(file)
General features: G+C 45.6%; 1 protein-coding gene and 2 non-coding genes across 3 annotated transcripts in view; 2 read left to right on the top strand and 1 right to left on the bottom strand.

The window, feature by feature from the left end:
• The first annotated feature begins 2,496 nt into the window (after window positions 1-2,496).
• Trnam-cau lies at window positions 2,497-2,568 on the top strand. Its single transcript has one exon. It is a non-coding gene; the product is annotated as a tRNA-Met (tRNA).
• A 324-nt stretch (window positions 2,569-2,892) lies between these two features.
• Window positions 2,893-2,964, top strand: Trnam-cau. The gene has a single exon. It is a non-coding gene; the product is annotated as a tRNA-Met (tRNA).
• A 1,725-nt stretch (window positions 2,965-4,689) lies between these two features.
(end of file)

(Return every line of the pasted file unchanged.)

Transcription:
General features: G+C 45.6%; 1 protein-coding gene and 2 non-coding genes across 3 annotated transcripts in view; 2 read left to right on the top strand and 1 right to left on the bottom strand.

The window, feature by feature from the left end:
• The first annotated feature begins 2,496 nt into the window (after window positions 1-2,496).
• Trnam-cau lies at window positions 2,497-2,568 on the top strand. Its single transcript has one exon. It is a non-coding gene; the product is annotated as a tRNA-Met (tRNA).
• A 324-nt stretch (window positions 2,569-2,892) lies between these two features.
• Window positions 2,893-2,964, top strand: Trnam-cau. The gene has a single exon. It is a non-coding gene; the product is annotated as a tRNA-Met (tRNA).
• A 1,725-nt stretch (window positions 2,965-4,689) lies between these two features.